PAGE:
Joe Tang

Recipient of Macao Literary Prize and Macao Novel Prize, Joe Tang is a writer and cultural commentator, and has published novels, including The Floating City, Assassin, and The Lost Spirit. The latter two titles were translated into English and Portuguese. Joe’s portfolio also includes commentaries on art and plays. They include Words from Thoughts, Philosopher’s Stone, Journey to the West, Rock Lion, Magical Monkey and The Empress and the Legendary Heroes.

Catfish effect

04 2016 | Issue 14


Photo courtesy of 100Most

At the beginning of this year, TVMost, a Hong Kong online media, launched its 1st Guy Ten Big Ging Cook Gum Cook Awards Distribution, and it was a real blast. The show is an obvious satirical take on TVB’s Jade Solid Gold Best Ten Music Awards Presentation. Not only is the production of high-quality, the show is also overflowing with creativity, and hence attracted thousands of netizens to watch the live broadcast or webcast. A number of cultural commentators and scholars have written articles about it. The show is not only an important event in the cultural sector, it has already become a cultural phenomenon.

In fact, similar programmes can also be found in the mainland. In 2009, a group of jingpiao (literally floating people in Beijing; the word refers to people from the outside seeking opportunities in Beijing) held an unprecedented event, “Shanzhai Chunwan”, which name is a play on CCTV’s Spring Festival Gala, commonly abbreviated in Chinese as Chunwan. First broadcast in 1983, Chunwan has possibly become the world’s longest-running and the most-watched entertainment show, with the biggest ensemble cast. It used to be a must-watch show during Chinese New Year’s Eve for every Chinese family in the mainland, and anyone who got a chance to perform in the show, it’s a guarantee that he or she would shoot to stardom overnight. Songs and programmes played in the show would soon gain popularity all over the country. Therefore, for many years, the lowdown of the show and who’s going to appear in the show had become hottest talking points in the country.

Chunwan is an important and popular show, but at the same time it has become too predictable, thanks to its too-familiar formula of song and dance routines. In recent years, Chunwan has become one of the most hated shows in the mainland and its viewer numbers have dropped accordingly. Against the backdrop of this, the “Shanzhai Chunwan” held by a group of jingpiao has naturally stolen the limelight. According to the organisers’ initial ideas, “Shanzhai Chunwan” would air simultaneously with the CCTV’s Spring Festival Gala, and the target audiences are the working class, especially migrant workers and college students who were not able to go back home during the Chinese New Year. More importantly, the show uses “popular election” to design its programmes. Anyone who wants to be part of the programme is eligible to apply for it. Southern Weekly, a mainland newspaper, published a series of articles to discuss and document the intriguing development of “Shanzhai Chunwan”. Get a copy of the newspaper and you will find out the details.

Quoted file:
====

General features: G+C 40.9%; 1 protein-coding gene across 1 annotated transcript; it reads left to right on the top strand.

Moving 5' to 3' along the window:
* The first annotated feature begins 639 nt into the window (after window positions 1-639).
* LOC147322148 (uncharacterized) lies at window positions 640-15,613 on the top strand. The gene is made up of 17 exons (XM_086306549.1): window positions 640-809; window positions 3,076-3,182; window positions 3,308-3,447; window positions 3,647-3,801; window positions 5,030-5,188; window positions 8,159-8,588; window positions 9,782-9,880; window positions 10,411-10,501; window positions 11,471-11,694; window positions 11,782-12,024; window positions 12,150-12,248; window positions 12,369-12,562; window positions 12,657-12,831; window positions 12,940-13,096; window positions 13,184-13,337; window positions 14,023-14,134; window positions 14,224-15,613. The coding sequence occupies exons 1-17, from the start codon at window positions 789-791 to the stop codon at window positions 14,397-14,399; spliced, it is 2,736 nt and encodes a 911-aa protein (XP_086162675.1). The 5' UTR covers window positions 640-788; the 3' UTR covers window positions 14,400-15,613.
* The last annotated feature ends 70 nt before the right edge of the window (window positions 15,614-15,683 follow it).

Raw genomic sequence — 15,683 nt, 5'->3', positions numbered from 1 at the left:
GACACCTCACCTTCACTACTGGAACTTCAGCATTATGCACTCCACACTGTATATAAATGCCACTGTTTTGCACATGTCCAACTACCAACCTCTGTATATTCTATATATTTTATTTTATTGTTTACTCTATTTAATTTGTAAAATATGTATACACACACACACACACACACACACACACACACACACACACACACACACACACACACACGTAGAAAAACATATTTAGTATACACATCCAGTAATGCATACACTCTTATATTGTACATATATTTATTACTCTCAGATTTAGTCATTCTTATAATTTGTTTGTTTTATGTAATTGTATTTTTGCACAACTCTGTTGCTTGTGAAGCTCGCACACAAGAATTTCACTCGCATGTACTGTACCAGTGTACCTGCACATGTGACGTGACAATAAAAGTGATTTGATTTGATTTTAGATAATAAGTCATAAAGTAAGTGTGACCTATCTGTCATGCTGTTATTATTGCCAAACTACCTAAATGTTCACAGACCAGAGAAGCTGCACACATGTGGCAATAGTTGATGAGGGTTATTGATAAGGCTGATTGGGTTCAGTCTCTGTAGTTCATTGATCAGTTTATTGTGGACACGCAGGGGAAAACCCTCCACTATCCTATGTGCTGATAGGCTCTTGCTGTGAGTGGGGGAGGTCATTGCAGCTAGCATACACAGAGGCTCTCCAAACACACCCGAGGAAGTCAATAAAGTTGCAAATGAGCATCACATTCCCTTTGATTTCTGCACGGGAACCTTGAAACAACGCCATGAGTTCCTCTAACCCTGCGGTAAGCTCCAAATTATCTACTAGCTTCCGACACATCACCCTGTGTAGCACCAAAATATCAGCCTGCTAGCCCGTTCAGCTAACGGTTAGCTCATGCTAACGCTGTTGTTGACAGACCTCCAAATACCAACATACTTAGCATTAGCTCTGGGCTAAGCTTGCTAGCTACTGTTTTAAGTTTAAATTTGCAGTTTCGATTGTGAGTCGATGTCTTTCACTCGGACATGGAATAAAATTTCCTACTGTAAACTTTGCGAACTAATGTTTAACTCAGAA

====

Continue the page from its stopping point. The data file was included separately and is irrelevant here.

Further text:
My point is, both “Shanzhai Chunwan” and the Guy Ten Big Ging Cook Gum Cook Awards Distribution point to one important thing that no one in the creative industry should ignore – the catfish effect. It is said that fishermen in Norway would put one catfish in the tank so as to increase the level of activity to keep the sardines active instead of becoming sedentary. By doing so the chance of survival of the sardines during the long-distance transport would be higher.

Perhaps “destructive construction” is the modus operandi that suits the creative industry the best. As the society, economy and technology evolve from time to time, both the creatives and the management have to be innovative and proactive to response to changes. However, laziness is an inborn instinct. Once a company has got certain reputation and communication channels, it’s not easy to drive away from such “model of success”. Instead, the formula is copied again and again, and eventually becomes so out-of-touch. In fact, we shouldn’t feel reluctant to spot catfish. Nor should we try to stay away from them. We should be happy that such “troublemakers” are there to challenge the status quo, and they are like a mirror, reflecting what is missing and substandard in reality.